Iranian Foreign Minister Mohammad Javad Zarif has received a US visa and was expected to arrive in New York on Sunday, a spokesman for the Iranian mission to the UN told Al-Monitor.
The possible trip comes amid increased shuttle diplomacy to de-escalate US-Iran tensions, including by the top diplomatic adviser to French President Emmanuel Macron.
Zarif was expected to attend UN-related meetings from July 16-18, the official said.
Al-Monitor reported July 8 that the US administration decided not to designate Zarif at this time, ostensibly out of respect for the intensified allied diplomatic efforts.
The State Department previously said it cannot discuss individual visa cases, but noted it takes its obligations under the UN headquarters hosting agreement seriously.
“Visa records are confidential under US law; therefore, we cannot discuss the details of individual visa cases,” a State Department spokesperson, speaking not for attribution, said by email July 12. “We cannot speculate on whether someone may or may not be eligible for a visa. Whenever an individual applies for a US visa, a consular officer reviews the facts of the case and determines whether the applicant is eligible for that visa based on US law.”
“We take our obligations under the UN Headquarters Agreement seriously, and we adjudicate visa applications accordingly and in compliance with US law,” the spokesperson said.
French officials were holding their cards close to their chest in the wake of Emmanuel Bonne's visit to Iran this past week. The visit of Macron’s diplomatic adviser, from July 9-11, during which he met with Secretary of Iran’s Supreme National Security Council Ali Shamkhani, was described by one Iran expert in touch with the French diplomatic team as being “a good start.”
French officials indicated it was too early to share an assessment of the sensitive diplomatic effort.
De facto preconditions by both the Iranian and American sides have made devising a formula for exiting the recent escalation tricky, said Ali Vaez, program director of the International Crisis Group.
“The problem, at this stage, is of the two possible tracks [for US-Iran dialogue], which is a prisoner swap and a kind of ‘JCPOA plus’ negotiation, the previous one was preconditioned by the United States on the Iranians freeing the [detained] Americans to signal that they are serious,” Vaez told Al-Monitor, referring to the acronym for the 2015 Iran nuclear deal, the Joint Comprehensive Plan of Action. “On the ‘JCPOA plus’ side, it is preconditioned by the Iranians,” by the demand for sanctions relief.
The solution may be in linking these two, Vaez suggested. “Providing sanctions relief for the prisoner release … and if the Iranians come back into compliance with the JCPOA,” he said.
“I think that is exactly what [mediators] are trying to do: Freeze the cycle of escalation,” Vaez added. “That pause could open the door for further negotiations.”
A channel to discuss a prisoner exchange is probably the most realistic near-term way to open a US-Iran conversation, said William Luers, a former three-decade career US diplomat who directs the Iran Project.
“It seems that the best way to get something started would be a high, but not top-level, discussion between the US and Iranian officials on prisoner exchanges, to work out something with Iran to release some of the Americans,” Luers told Al-Monitor. “This might appeal to Trump and … could also have the effect of opening a channel.”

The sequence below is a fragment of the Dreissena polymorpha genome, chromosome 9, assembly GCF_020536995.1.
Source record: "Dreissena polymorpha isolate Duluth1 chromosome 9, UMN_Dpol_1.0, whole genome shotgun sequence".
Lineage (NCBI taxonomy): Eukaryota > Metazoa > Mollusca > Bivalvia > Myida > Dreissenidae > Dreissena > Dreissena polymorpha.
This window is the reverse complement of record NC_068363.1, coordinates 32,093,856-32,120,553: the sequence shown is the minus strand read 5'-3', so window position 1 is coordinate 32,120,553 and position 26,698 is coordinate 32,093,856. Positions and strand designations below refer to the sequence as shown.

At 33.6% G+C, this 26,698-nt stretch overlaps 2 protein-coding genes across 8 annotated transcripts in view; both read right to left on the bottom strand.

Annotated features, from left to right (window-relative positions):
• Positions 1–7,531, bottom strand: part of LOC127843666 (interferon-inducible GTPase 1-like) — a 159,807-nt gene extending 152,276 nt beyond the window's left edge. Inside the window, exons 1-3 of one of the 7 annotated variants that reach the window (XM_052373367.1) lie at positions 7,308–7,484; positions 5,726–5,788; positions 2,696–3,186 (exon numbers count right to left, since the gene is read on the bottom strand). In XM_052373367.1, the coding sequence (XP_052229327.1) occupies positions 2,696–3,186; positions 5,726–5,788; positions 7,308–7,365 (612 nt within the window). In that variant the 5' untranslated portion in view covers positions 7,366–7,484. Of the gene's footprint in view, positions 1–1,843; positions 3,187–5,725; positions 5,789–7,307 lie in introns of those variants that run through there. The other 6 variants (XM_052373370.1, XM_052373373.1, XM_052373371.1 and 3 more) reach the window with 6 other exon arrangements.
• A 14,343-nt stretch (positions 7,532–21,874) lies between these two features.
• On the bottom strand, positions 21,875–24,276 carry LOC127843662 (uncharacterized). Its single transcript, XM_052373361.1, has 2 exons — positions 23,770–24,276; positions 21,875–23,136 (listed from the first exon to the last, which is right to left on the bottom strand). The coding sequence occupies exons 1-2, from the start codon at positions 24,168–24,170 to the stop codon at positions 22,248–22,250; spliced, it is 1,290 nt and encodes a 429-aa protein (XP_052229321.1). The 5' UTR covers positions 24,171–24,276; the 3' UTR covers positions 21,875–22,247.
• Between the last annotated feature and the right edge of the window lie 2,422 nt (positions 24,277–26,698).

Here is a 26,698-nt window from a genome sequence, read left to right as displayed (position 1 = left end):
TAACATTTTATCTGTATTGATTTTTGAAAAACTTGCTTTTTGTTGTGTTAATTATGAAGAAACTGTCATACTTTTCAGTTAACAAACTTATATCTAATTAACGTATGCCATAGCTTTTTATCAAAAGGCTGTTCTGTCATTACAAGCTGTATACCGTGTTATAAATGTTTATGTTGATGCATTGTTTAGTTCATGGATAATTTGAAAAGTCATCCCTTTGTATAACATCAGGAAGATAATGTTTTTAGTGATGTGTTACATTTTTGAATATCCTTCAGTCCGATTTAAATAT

“The arrangement, as I understand, that President Macron is working on in general, is to get agreement on some talks and the Iranians say, ‘Not until the US stops its extreme sanctions,’” Luers continued. “And that is not likely to happen.”
“Senior Iranian officials have made clear that they are prepared to talk with the United States about prisoner exchanges,” he said. “That would be a good opening.”
The objective of the current French mediation initiative “is limited to obtaining a de-escalation, which is essential to create the conditions to resume dialogue,” former French ambassador to Syria, Michel Duclos, wrote at the website of the Institut Montaigne. “It is likely that even to achieve this limited objective, the French President will have to be able to guarantee Iran's ability to export part of its oil, thanks to European measures … but above all to the return of some American ‘waivers.’”
But to date, the US administration has shown no inclination to consider oil sanctions waivers to de-escalate tensions or to get the Iranians to come to the table. Hard-line advisers such as national security adviser John Bolton have been effective at arguing to Trump that the mistake his predecessor Barack Obama made was relieving sanctions on Iran prematurely, said the Crisis Group’s Vaez.
“If Macron is to promise anything to the Iranians, to change their calculations, he needs some greenlighting from the White House,” Vaez said. “And every time they want to do that, Bolton is able to block them.”
Macron is not the only foreign leader trying to get Trump’s ear on Iran. Israeli Prime Minister Benjamin Netanyahu, who spoke with Trump by phone July 10, praised him for threatening further sanctions on Iran.
“Sanctions will soon be increased, substantially!" Trump tweeted July 10.
Trump, speaking to reporters for a half hour Friday morning before traveling to Wisconsin, concluded by warning Iran to be careful.
“Iran better be careful,” Trump said. “They're treading on very dangerous territory. Iran, if you’re listening, you better be careful."
Updated: July 14, 2019. This article was updated to include that Zarif was issued a visa.
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